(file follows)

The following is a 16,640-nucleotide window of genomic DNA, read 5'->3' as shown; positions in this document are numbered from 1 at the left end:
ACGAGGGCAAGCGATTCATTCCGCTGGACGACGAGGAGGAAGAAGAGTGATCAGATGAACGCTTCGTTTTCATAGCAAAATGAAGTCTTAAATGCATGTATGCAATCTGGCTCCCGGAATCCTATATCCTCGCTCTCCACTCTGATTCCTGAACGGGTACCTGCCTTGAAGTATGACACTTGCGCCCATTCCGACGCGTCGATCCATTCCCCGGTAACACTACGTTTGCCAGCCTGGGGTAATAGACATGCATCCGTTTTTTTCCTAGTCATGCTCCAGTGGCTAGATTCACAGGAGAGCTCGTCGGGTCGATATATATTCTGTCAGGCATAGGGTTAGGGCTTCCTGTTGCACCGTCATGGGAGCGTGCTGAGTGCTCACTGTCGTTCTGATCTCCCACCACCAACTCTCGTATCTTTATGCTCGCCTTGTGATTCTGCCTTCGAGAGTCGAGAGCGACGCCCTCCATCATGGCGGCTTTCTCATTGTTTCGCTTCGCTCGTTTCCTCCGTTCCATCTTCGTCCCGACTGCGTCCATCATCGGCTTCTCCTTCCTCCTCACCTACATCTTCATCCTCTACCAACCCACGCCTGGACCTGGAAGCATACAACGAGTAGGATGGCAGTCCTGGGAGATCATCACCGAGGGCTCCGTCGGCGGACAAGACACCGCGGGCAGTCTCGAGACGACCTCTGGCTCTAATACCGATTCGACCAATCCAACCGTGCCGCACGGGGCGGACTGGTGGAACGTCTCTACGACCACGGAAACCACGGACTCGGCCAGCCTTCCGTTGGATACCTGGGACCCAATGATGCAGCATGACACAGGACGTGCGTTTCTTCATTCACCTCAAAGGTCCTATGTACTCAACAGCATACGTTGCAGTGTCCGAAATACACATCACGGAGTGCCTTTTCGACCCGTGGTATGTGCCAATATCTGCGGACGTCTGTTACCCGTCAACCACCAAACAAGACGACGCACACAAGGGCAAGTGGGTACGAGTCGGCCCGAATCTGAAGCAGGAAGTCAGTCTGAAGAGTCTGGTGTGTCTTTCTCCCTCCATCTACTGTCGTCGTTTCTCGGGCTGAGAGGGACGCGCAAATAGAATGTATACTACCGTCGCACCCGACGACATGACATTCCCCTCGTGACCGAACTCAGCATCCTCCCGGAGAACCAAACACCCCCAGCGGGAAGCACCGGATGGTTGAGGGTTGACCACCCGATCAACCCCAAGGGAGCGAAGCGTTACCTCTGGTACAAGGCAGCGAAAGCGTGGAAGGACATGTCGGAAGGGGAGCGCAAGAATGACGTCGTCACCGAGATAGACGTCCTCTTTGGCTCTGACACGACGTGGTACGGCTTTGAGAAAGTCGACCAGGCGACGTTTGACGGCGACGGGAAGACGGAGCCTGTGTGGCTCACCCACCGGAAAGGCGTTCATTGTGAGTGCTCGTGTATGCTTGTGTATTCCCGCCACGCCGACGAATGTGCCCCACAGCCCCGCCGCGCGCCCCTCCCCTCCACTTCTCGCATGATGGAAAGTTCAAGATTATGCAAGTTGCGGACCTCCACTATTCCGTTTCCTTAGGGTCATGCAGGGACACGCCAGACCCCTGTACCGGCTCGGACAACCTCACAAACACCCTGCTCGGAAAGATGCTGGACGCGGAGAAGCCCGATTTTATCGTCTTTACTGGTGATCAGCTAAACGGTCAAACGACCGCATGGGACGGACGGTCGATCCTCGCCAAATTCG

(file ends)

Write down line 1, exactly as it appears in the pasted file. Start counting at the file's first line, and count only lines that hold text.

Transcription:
The following is a 16,640-nucleotide window of genomic DNA, read 5'->3' as shown; positions in this document are numbered from 1 at the left end: